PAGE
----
Irvask can cause a severe allergic reaction. Symptoms include:
- trouble breathing
- swelling of your throat or tongue
If you develop these symptoms, call 911 or go to the nearest emergency room.
Don’t take this drug again if you’ve ever had an allergic reaction to it. Taking it again could be fatal (cause death).
4. How and when to take it
Take Irvask tablets once a day.
Your doctor may suggest that you take your first dose before bedtime, because it can make you dizzy. After the very first dose, you can take Irvask at any time of day. Try to take it at the same time every day.
You can take Irvask tablets with or without food. Swallow the tablets whole with a drink of water.
No data are available in regard to overdosage in humans. However, daily doses of 900 mg for 8 weeks were well-tolerated. The most likely manifestations of overdosage are expected to be hypotension and tachycardia; bradycardia might also occur from overdose. Irvask is not removed by hemodialysis.
Acute oral toxicity studies with Irvask in mice and rats indicated acute lethal doses were in excess of 2000 mg/kg, about 25- and 50-fold the MRHD (300 mg) on a mg/m² basis, respectively.
Blood pressure drugs
Taking other blood pressure-lowering drugs with Irvask can increase your risk of high potassium levels, kidney damage, and low blood pressure (hypotension).
Examples of these drugs include:
You shouldn’t use Irvask with aliskiren if you have diabetes or severely decreased kidney function.
Why is this medication prescribed?
Irvask is used alone or in combination with other medications to treat high blood pressure. It is also used to treat kidney disease caused by diabetes in patients with type 2 diabetes (condition in which the body does not use insulin normally and therefore cannot control the amount of sugar in the blood) and high blood pressure. Irvask is in a class of medications called angiotensin II receptor antagonists. It works by blocking the action of certain natural substances that tighten the blood vessels, allowing the blood to flow more smoothly and the heart to pump more efficiently.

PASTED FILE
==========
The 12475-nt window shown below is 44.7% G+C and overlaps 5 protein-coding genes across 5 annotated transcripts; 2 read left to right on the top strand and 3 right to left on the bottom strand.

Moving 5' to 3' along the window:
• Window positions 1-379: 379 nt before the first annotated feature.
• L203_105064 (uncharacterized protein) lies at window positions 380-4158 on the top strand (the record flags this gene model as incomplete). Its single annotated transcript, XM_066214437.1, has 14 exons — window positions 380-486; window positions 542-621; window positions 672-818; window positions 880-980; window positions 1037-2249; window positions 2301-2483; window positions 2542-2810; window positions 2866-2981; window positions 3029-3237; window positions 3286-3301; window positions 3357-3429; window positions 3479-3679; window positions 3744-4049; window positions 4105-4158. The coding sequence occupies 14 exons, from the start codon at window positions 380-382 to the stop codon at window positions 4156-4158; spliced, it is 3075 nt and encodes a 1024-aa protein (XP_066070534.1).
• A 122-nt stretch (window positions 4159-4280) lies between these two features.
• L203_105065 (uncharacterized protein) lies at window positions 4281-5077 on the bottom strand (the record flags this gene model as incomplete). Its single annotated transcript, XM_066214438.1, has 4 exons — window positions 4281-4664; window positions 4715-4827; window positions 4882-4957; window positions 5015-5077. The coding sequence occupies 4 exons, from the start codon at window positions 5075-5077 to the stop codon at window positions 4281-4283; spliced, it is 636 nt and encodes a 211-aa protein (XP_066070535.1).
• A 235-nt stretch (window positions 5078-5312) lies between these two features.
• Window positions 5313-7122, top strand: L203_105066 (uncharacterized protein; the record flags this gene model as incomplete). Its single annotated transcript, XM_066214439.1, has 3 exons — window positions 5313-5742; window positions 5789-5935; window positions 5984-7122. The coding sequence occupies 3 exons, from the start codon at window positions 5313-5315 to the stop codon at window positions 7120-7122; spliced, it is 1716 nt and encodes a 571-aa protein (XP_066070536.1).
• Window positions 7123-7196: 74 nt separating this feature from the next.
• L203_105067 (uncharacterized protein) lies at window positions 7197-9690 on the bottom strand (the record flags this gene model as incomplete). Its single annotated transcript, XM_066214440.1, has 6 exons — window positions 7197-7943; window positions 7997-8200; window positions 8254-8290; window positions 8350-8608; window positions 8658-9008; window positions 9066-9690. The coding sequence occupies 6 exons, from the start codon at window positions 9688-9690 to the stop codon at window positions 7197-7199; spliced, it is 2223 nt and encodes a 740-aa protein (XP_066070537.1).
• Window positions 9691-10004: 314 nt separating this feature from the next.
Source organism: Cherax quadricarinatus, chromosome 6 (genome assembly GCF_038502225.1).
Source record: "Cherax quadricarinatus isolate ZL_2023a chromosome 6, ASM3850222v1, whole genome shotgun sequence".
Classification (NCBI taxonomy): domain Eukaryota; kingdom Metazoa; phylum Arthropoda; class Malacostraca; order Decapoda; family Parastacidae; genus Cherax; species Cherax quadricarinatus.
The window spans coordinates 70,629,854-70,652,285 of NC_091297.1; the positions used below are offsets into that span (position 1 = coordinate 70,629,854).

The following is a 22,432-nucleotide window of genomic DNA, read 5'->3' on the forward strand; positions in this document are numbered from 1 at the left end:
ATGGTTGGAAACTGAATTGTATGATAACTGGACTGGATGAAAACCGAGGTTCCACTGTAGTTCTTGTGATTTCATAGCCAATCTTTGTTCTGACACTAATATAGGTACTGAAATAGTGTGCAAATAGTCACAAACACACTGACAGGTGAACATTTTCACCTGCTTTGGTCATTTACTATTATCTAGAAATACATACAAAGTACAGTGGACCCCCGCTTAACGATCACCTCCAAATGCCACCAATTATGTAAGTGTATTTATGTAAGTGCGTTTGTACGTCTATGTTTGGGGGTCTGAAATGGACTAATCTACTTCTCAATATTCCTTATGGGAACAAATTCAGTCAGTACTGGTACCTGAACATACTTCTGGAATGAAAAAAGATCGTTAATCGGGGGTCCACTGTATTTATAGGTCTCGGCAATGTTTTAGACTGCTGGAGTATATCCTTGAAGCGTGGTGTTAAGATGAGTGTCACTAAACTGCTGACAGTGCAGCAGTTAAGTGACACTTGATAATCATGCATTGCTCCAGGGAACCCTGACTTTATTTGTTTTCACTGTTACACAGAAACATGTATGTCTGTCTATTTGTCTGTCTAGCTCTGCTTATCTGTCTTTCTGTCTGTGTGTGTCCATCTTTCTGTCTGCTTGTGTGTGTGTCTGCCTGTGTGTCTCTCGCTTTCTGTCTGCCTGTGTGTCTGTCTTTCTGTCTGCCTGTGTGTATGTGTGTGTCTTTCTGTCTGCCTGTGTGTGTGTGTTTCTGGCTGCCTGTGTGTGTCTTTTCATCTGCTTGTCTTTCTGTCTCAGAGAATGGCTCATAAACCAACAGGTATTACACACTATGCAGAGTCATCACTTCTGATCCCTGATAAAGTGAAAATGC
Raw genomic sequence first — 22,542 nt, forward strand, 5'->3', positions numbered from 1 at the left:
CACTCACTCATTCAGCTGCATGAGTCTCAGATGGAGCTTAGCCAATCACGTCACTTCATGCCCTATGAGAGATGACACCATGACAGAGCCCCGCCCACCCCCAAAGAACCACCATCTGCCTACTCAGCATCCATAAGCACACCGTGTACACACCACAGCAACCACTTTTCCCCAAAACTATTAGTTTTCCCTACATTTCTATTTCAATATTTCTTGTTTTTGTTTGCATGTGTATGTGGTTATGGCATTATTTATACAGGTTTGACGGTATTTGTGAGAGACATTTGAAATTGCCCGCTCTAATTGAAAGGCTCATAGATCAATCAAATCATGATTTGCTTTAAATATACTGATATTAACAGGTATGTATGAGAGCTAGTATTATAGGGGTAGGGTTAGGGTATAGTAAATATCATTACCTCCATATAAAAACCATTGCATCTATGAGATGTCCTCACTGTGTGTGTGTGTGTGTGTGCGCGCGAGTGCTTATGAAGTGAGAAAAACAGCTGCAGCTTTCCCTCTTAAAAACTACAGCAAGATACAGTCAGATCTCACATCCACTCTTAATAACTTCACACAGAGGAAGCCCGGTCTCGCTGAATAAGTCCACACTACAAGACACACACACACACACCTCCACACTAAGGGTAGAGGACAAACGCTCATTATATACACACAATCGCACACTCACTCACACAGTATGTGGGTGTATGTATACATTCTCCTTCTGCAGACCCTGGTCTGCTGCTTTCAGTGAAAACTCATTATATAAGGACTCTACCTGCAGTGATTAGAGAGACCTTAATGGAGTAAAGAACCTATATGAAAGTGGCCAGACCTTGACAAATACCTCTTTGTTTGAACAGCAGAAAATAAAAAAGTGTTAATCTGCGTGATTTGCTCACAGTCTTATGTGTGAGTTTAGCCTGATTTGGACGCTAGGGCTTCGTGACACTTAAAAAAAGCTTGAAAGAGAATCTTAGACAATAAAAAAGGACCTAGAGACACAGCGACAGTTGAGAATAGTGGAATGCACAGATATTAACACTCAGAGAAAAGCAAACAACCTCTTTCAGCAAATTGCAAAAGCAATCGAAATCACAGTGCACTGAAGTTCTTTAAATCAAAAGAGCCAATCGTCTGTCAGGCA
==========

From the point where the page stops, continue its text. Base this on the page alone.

High blood pressure is a common condition, and when not treated it can cause damage to the brain, heart, blood vessels, kidneys, and other parts of the body. Damage to these organs may cause heart disease, a heart attack, heart failure, stroke, kidney failure, loss of vision, and other problems. In addition to taking medication, making lifestyle changes will also help to control your blood pressure. These changes include eating a diet that is low in fat and salt, maintaining a healthy weight, exercising at least 30 minutes most days, not smoking, and using alcohol in moderation.
On this page
- About Irvask
- Key facts
- Who can and can't take Irvask
- How and when to take it
- Side effects
- How to cope with side effects
- Pregnancy and breastfeeding
- Cautions with other medicines
- Common questions
What if I take too much?
If you take too many Irvask tablets by accident, contact your doctor or go to your nearest hospital straight away. An overdose of Irvask can cause low blood pressure and changes in heart rate.
The amount of Irvask that can lead to an overdose varies from person to person.